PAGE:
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Monday, March 01, 2021, 11:06
Turkey, Iran spar diplomatically amid Turkish threat over Iraq
By Bloomberg
Monday, March 01, 2021, 11:06 By Bloomberg

Iraqi Kurds wave Kurdish flags during a demonstration to protest a military operation by the Turkish army against the Kurdistan Workers' Party (PKK) in the Qandil Mountain, the PKK headquarters in northern Iraq, on June 22, 2018. (SAFIN HAMED / AFP)

Turkey and Iran called in each other’s ambassadors as Turkey threatens to attack Kurdish separatists on Iraq’s Mount Sinjar, an area used by Iranian militants to cross into Syria.

The diplomatic row follows a botched Turkish operation that resulted in the deaths of 13 hostages on Mount Gara in northern Iraq in February. Turkey said the captives were executed by the outlawed Kurdistan Workers’ Party, or PKK.

Turkey now wants to drive the Kurdistan Workers’ Party (PKK) ouf of Iraq's Mount Sinjar to sever Iran's links to Syria, where affiliated militants are a dominant power within the US-backed Syrian Democratic Forces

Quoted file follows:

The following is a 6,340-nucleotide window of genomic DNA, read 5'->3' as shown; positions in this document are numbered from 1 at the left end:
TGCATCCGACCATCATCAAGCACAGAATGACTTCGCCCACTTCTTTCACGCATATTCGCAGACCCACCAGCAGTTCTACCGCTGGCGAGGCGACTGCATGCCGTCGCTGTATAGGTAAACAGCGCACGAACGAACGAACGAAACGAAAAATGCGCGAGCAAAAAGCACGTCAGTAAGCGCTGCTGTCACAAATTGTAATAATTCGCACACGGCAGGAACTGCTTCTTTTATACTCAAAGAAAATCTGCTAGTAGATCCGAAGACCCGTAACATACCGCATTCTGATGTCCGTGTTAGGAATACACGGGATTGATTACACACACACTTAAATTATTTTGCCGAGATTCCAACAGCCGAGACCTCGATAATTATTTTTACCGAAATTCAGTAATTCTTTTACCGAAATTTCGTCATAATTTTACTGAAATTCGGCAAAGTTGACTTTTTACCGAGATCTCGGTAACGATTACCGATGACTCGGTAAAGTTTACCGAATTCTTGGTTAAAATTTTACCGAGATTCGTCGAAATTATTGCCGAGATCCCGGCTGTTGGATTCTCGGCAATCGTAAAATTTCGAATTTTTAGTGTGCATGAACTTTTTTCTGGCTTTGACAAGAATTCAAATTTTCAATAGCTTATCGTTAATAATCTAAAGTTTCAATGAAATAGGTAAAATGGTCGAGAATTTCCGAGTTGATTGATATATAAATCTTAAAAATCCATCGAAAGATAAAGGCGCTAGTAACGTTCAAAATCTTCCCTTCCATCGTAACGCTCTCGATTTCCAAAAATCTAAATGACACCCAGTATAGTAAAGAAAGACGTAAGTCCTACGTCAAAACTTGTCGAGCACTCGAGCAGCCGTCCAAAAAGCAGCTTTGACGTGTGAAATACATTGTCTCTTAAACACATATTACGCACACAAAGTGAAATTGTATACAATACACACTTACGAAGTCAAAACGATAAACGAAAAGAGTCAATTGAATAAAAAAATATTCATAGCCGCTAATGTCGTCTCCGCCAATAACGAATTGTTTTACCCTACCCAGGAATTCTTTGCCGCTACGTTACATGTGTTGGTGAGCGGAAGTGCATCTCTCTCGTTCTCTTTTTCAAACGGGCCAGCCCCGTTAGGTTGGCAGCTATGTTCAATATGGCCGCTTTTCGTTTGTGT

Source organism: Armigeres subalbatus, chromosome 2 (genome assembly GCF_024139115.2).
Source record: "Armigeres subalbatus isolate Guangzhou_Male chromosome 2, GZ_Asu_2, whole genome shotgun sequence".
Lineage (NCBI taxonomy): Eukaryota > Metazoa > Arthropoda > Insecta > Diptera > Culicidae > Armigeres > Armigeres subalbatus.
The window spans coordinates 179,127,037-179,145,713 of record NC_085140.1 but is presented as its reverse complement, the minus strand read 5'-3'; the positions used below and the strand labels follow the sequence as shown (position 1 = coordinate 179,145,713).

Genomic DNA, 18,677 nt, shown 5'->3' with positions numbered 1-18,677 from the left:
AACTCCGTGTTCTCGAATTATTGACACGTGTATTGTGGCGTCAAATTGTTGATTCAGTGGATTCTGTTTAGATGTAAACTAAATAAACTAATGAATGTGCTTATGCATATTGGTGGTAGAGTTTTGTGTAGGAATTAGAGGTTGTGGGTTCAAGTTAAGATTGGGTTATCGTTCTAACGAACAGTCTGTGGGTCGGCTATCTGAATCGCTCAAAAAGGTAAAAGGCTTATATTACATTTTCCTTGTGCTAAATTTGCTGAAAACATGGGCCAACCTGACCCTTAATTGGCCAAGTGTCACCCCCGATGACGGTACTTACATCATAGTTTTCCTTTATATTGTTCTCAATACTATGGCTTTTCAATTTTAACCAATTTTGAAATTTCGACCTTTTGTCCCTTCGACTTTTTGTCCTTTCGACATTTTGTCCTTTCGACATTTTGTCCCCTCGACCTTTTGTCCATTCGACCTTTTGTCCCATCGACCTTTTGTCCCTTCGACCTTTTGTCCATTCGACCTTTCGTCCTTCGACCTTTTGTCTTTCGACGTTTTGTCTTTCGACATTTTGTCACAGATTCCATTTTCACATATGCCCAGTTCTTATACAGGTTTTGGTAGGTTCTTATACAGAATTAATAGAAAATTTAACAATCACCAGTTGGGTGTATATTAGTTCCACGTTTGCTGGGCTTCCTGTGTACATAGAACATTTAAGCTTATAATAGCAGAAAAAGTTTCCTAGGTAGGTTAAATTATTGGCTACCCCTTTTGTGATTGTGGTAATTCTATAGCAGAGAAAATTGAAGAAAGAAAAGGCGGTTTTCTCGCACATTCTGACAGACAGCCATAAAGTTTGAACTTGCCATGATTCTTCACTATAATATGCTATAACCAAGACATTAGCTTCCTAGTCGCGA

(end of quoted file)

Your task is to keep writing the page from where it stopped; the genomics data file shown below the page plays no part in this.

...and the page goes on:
Iran’s ambassador to Iraq called on Turkey to withdraw its forces from Iraq and avoid targeting Mount Sinjar, where PKK fighters settled after helping drive Islamic State out of the area.

Turkey now wants to drive the PKK ouf of Sinjar to sever their links to Syria, where affiliated militants are a dominant power within the US-backed Syrian Democratic Forces. That’s causing conflict with Iran because Iranian-backed militants use the area to cross into Syria.

Turkey summoned the Iranian ambassador to Ankara and condemned remarks by Tehran’s ambassador to Iraq, Iraj Masjedi, who has accused Turkey of violating Iraq’s sovereignty with cross-border military operations, Turkey’s state-run Anadolu Agency said.

ALSO READ: Turkey vows to keep striking PKK targets in Iraq

Iran, meanwhile, summoned the Turkish ambassador on Sunday and protested remarks by Turkish Interior Minister Suleyman Soylu, who recently said PKK militants were operating bases in northwestern Iran, according to Anadolu.

“What has Sinjar got to do with Turkey?” Masjedi said in a recent interview with Kurdish Rudaw TV. “This is an internal matter and the Iraqis themselves must resolve this issue.”

“We reject military intervention in Iraq and Turkish forces should not pose a threat to violate Iraqi soil,” he said, urging Turkey to withdraw its troops from Iraq.

A diplomatic spat has broken out between Ankara and Tehran over remarks made to Kurdish Rudaw TV by Iran's Ambassador to Iraq Iraj Masjedi who called on Turkey to withdraw its forces from Iraqi soil.

READ MORE: Iran, Turkey discuss ways of cooperation to bypass US sanctions

Turkish Ambassador to Iraq Fatih Yildiz responded to Masjedi on Twitter.

Yes, I have seen that. Ambassador of Iran would be the last person to lecture Turkey about respecting borders of Iraq.

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